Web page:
Thursday, June 05, 2014

The Republican Case Against Republican Economics

Thomas B. Edsall, NYT
JUNE 3, 2014

After the 2012 presidential election, key Republicans began to criticize their party’s opposition to immigration reform and gay rights. But now party reformers are questioning something much more central: free-market orthodoxy.

In an article in the May 26 edition of The Week — “What conservatives don’t understand about the modern U.S. economy” — James Pethokoukis of the American Enterprise Institute has issued an economic challenge to the right from the right.

Pethokoukis’s piece is an assault on the economic manifesto that was put out on May 16 by a conservative group that included three icons of the right: Ted Cruz and Mike Lee, senators from Texas and Utah, respectively, and Ed Meese, who served as attorney general under Ronald Reagan.

“This tired GOP sequel stumbles in its macroeconomic analysis,” Pethokoukis writes, noting that the manifesto contains “no suggestion the economy faces longer-term problems that predate Obamanomics.” Pethokoukis argues that the manifesto’s anti-tax rhetoric fails to grasp that “coping with America’s rising elderly population will require a higher national tax burden in coming decades even with a reformed entitlement system.” The conservative call for a balanced budget ignores the fact that “there is no evidence that markets fear a U.S. debt crisis.”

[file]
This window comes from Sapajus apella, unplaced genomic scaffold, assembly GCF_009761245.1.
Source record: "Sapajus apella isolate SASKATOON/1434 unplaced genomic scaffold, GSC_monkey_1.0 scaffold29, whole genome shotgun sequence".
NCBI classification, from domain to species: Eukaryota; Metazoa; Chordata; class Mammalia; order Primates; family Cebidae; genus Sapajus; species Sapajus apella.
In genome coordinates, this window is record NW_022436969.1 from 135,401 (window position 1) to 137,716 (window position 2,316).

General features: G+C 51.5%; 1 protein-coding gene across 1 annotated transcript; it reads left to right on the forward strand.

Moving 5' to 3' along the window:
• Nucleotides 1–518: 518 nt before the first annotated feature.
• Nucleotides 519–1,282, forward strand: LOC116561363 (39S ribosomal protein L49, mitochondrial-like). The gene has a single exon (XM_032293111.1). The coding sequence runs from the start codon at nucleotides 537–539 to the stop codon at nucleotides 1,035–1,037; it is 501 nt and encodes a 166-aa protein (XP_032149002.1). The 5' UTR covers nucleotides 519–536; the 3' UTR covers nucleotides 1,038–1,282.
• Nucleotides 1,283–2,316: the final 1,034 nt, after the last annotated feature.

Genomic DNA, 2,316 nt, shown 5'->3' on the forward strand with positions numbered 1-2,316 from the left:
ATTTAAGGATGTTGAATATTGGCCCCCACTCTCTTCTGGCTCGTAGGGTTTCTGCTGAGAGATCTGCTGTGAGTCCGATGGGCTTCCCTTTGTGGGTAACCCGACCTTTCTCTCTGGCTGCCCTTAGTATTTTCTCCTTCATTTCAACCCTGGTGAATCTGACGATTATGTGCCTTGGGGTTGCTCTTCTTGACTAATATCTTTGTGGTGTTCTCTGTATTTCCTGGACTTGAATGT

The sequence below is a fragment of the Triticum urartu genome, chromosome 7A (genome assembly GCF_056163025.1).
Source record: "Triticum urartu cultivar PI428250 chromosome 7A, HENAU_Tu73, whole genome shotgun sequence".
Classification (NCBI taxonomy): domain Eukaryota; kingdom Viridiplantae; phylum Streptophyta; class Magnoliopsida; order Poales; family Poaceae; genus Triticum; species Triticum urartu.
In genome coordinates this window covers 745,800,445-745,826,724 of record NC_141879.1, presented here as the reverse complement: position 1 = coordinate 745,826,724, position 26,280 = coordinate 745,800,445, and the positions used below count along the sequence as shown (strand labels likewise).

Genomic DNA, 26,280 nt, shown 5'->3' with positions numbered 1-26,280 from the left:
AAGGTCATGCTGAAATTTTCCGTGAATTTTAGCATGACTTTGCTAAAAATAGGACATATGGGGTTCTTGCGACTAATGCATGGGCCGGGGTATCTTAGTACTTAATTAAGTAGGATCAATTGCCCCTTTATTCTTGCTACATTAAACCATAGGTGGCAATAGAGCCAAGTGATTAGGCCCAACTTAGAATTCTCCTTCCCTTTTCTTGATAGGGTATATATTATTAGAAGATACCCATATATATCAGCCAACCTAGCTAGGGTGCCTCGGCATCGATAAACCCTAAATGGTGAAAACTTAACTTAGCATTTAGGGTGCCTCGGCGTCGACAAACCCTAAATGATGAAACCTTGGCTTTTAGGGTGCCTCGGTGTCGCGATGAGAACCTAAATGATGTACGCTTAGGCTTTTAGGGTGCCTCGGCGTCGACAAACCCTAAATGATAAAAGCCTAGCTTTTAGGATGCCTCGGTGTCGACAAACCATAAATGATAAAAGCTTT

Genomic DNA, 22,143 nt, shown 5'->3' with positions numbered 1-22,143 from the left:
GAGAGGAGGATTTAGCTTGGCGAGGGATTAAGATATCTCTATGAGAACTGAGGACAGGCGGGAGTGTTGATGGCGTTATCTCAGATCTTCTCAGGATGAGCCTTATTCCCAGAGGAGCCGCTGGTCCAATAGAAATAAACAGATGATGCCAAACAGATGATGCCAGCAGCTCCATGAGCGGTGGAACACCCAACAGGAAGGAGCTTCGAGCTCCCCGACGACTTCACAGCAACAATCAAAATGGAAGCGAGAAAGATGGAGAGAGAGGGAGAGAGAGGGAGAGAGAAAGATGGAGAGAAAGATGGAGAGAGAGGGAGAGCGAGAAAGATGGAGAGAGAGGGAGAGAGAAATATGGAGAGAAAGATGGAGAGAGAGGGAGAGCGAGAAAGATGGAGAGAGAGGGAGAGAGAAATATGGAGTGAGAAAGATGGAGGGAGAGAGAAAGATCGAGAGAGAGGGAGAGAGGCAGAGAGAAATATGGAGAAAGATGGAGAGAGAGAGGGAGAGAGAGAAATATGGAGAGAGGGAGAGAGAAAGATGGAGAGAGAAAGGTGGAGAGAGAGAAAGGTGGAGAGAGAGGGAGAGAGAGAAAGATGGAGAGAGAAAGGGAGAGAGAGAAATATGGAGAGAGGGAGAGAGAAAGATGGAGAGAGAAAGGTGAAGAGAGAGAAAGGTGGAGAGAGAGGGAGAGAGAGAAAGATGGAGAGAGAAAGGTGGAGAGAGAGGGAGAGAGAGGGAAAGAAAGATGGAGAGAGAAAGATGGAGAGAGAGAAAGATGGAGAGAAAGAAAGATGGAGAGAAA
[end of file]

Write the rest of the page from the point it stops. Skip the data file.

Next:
Pethokoukis is one of a number of conservative analysts who over the past three years have undergone something of an intellectual conversion. Michael Gerson, a speechwriter for President George W. Bush and now a Washington Post columnist, and Peter J. Wehner, also a Bush speechwriter and now a senior fellow at the Ethics and Public Policy Center, published “A Conservative Vision of Government” in the winter 2014 edition of the journal National Affairs. Their essay is an attack on the idea cherished by many Tea Party activists that all (or nearly all) government action and intervention is bad.

(More here.)

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